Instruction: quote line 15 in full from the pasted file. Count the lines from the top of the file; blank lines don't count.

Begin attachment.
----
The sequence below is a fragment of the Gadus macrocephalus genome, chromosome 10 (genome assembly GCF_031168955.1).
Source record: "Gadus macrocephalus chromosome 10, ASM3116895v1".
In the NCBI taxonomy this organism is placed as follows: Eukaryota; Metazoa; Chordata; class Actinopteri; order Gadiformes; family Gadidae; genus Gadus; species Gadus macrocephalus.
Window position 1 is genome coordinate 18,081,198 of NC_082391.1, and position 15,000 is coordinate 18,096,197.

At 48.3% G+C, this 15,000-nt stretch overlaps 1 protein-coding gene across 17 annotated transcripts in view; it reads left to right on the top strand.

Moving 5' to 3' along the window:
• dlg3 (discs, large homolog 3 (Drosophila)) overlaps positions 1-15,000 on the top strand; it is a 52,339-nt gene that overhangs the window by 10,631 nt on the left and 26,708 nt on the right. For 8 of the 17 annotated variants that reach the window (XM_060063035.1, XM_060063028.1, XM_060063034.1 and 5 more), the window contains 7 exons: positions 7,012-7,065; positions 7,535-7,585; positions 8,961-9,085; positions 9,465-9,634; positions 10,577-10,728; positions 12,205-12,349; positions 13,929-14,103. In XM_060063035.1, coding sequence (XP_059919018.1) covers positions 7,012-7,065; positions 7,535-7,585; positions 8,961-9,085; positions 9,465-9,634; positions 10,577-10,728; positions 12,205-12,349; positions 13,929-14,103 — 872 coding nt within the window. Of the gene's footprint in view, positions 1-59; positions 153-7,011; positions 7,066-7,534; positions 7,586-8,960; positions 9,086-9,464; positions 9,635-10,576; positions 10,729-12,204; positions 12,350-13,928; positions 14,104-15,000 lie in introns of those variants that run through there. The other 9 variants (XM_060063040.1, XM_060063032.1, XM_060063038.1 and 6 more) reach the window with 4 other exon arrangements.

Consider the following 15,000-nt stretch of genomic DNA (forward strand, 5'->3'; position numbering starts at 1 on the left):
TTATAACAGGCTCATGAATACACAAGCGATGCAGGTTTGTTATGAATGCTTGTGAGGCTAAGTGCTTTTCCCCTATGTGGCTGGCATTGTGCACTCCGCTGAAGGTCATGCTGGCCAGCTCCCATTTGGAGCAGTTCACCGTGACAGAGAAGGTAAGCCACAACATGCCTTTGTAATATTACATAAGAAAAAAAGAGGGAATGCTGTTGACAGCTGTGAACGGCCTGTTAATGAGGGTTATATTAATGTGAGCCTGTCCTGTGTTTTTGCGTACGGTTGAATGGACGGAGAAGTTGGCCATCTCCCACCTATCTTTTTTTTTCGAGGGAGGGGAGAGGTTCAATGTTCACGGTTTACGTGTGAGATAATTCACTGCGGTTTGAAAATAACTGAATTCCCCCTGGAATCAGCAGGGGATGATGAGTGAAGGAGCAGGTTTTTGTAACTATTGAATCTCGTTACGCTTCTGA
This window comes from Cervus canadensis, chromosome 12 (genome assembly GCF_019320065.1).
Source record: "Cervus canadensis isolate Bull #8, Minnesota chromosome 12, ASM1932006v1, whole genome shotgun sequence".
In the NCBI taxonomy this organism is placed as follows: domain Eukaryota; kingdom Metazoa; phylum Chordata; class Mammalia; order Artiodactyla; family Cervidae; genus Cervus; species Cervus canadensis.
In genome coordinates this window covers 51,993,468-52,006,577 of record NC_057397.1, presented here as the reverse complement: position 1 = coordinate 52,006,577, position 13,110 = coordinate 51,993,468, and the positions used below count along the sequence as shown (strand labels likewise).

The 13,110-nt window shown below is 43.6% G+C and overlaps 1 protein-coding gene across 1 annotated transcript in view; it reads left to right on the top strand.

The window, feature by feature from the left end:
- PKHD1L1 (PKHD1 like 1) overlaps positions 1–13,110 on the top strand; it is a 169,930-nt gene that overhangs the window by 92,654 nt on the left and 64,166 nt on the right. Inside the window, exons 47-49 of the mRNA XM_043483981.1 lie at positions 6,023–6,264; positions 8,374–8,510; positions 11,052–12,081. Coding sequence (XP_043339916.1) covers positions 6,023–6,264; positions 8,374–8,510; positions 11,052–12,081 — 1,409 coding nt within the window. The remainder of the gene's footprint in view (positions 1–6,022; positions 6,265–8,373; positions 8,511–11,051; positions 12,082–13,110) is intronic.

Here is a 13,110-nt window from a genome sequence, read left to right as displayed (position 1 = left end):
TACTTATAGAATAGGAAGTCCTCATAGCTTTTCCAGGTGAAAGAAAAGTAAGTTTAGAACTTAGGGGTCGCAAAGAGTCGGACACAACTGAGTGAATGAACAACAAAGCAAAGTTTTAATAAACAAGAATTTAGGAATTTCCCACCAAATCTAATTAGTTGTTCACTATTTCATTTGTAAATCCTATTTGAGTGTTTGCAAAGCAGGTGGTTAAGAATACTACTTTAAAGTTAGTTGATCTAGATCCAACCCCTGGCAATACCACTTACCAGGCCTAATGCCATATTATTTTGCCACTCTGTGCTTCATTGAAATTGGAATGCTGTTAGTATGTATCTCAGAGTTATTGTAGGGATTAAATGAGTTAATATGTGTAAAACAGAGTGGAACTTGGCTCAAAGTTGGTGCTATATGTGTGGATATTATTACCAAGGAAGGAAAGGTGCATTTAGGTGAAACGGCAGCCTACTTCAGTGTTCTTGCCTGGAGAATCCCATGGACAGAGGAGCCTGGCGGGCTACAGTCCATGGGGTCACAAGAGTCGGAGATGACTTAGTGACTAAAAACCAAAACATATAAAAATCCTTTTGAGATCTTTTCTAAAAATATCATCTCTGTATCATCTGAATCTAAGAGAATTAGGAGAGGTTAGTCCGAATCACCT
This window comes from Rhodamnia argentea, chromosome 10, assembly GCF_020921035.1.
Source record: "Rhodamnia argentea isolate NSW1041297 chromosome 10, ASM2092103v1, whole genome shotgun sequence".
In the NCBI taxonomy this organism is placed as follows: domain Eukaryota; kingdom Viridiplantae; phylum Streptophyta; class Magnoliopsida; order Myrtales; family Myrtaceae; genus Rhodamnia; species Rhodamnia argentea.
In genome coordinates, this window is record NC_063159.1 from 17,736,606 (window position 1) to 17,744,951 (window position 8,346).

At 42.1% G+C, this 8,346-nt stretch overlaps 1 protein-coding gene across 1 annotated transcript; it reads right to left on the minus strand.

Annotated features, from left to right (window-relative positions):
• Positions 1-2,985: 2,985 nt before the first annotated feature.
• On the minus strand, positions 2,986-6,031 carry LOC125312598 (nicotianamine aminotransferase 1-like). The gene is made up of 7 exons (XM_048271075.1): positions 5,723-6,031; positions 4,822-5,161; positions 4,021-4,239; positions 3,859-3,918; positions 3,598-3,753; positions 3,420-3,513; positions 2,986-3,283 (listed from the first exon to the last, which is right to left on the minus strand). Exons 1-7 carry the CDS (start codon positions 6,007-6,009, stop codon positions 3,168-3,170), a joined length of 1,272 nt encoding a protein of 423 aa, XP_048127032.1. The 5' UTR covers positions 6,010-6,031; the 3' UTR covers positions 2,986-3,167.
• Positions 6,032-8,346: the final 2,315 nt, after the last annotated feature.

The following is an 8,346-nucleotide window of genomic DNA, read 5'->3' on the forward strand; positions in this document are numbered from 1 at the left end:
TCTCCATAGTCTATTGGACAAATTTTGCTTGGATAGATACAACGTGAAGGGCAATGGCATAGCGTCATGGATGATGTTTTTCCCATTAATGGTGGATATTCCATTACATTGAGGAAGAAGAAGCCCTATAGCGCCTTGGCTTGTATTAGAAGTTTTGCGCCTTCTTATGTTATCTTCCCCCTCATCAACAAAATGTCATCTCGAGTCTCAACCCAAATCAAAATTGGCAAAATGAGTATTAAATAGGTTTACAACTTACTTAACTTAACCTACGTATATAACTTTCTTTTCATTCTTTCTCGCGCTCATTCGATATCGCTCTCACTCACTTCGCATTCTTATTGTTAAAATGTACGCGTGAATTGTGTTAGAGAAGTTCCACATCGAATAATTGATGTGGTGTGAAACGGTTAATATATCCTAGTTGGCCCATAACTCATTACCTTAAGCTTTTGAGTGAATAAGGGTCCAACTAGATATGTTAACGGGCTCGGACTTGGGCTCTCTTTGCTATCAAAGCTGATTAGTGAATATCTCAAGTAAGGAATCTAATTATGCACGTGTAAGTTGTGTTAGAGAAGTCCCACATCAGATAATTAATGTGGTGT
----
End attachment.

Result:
The window, feature by feature from the left end: